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Army 16 articles

Whistleblower complaint prompts U.S. to sue Army contractor, subcontractors for fraud

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A whistleblower complaint has prompted the U.S. government to sue a Houston, Texas-based Army contractor and two Kuwaiti companies for submitting false claims in connection with the logistical support they were contracted to provide for U.S. Army operations in Iraq. The case names Kellogg, Brown & Root Services Inc. (KBR), an engineering and construction firm, and two Kuwait-based companies, La Nouvelle General Trading & Contracting Co. (La Nouvelle) and First Kuwaiti Trading Company (First Kuwaiti), which KBR subcontracted to provide transportation, maintenance and other services for its work in Iraq. The U.S. alleges that KBR knowingly made false claims to the ... Read More

New bill would strengthen whistleblower protections for military members

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A bill designed to toughen protections for military whistleblowers has been introduced by four U.S. Senators who say that improving the provisions would encourage more military members to blow the whistle on sexual assault, fraud, waste, and abuse. The bill, dubbed the Warner-Collins-Kaine-Grassley Amendment for the senators who designed it, appears to enjoy strong bipartisan support. The measure is also backed by some 50 whistleblowers and organizations, including the Government Accountability Project (GAP), a group that has emerged in recent years to advocate for whistleblowers in all levels and branches of government. “Improving the military’s whistleblower system is an important ... Read More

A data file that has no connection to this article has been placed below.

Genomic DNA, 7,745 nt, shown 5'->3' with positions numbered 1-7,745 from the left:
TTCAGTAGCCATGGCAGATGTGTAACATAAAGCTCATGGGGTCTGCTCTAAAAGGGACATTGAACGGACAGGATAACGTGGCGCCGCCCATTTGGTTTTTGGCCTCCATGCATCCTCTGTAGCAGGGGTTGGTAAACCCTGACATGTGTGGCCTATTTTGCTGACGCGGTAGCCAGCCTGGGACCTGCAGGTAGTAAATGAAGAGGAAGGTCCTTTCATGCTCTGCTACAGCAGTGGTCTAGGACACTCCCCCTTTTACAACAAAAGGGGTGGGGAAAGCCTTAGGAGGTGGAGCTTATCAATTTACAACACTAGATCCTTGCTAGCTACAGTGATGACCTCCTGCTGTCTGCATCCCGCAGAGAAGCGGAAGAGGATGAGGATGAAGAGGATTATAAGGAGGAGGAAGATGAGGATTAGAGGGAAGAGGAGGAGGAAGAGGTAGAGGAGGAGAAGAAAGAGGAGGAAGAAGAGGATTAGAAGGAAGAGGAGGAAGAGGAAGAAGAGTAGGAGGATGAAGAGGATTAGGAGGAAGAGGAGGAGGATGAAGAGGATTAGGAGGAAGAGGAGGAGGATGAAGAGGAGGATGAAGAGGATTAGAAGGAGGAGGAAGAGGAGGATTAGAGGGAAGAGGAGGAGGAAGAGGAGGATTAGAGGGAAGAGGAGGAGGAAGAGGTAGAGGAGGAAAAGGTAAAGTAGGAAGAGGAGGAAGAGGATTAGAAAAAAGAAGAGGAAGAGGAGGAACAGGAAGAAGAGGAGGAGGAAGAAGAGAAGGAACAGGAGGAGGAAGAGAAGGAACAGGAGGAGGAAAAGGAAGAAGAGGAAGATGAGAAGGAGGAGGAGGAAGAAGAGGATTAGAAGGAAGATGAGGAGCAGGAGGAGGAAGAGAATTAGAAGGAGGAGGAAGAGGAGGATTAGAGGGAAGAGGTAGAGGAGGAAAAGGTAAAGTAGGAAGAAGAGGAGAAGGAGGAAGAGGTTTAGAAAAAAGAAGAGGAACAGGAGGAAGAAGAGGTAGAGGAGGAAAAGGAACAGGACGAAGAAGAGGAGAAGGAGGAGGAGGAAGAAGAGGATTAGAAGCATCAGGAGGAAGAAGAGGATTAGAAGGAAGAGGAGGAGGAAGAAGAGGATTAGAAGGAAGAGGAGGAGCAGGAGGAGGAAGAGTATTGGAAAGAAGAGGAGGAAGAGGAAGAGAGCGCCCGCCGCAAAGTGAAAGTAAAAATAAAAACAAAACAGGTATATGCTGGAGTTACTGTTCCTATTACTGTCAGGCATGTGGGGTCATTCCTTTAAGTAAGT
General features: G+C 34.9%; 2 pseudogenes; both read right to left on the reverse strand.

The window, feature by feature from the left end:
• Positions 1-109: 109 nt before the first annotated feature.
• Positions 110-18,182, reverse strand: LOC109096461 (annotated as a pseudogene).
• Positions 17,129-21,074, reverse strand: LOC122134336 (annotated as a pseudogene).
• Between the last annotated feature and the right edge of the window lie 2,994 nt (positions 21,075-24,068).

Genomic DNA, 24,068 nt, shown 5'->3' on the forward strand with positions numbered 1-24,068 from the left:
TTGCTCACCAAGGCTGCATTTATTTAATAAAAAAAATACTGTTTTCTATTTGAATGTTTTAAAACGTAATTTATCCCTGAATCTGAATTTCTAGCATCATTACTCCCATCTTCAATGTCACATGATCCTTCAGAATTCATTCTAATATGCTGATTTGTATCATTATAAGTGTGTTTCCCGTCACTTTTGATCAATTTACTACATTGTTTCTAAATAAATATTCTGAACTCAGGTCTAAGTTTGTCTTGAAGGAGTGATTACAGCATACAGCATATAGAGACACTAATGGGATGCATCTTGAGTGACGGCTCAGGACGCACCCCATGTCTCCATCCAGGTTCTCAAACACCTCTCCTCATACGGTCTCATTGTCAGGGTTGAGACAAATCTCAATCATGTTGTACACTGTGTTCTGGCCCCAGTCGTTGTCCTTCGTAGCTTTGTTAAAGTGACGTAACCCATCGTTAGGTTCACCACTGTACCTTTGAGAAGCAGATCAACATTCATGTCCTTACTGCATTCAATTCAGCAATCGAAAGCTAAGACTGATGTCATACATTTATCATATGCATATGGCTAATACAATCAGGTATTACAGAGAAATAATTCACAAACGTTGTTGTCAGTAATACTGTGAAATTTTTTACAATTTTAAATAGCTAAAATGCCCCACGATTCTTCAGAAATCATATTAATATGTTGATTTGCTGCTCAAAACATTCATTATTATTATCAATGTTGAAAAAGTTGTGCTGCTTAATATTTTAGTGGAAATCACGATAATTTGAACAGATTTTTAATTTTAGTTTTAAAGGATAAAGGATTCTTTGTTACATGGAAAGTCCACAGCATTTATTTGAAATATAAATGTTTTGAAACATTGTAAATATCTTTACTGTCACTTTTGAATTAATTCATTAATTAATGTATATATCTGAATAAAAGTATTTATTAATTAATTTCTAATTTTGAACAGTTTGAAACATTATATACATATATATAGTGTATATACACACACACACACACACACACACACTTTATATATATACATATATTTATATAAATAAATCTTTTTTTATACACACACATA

Nasal spray could help drive down suicide rates among U.S. veterans

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“Here’s a window into a tragedy within the American military,” New York Times columnist Nicholas Kristoff wrote in an April column. “For every soldier killed on the battlefield this year, about 25 veterans are dying by their own hands.” The alarming epidemic of suicide amongst our veterans, often linked to traumatic brain injuries, post-traumatic stress disorder, and all the adverse emotional and physical complications that accompany them, have compelled military and civilian researchers to find better ways of diagnosing and treating brain injuries, which can lead to myriad cognitive, motor, and emotional problems. Among those problems, depression and suicide loom ... Read More

Army close to diagnosing concussion, TBI with on-site blood test

The U.S. Army soon will use point-of-care blood-testing devices that can determine almost instantly if a soldier has suffered a concussion or other form of head trauma, U.S. Army Vice Chief of Staff Peter Chiarelli told an University of Texas audience in Austin last week. The device, developed by Florida-based company Banyan Biomarkers, will also be able to measure the severity of head trauma. “This is really critical,” Chiarelli said. “I think we are 14 to 18 months away from having a blood test for these invisible injuries. And it’s going to change medicine in a huge way.” The device ... Read More

Wounded Iraq vet killed after being thrown from NY roller coaster

Twenty-nine-year-old Army sergeant James Thomas Hackemer survived combat in Iraq, lost both of his legs to a roadside bomb, emerged from a 6-week coma, and endured years of painful rehabilitation only to lose his life back home in the United States … on an amusement park roller coaster ride. Sgt. Hackemer was killed on the evening of Friday, July 8, after being ejected from the “Ride of Steel” roller coaster at Darien Lake Theme Park Resort in upstate New York. He was on riding the 208-foot tall, 70-mph roller coaster with his nephew when the tragic accident occurred. Investigators are ... Read More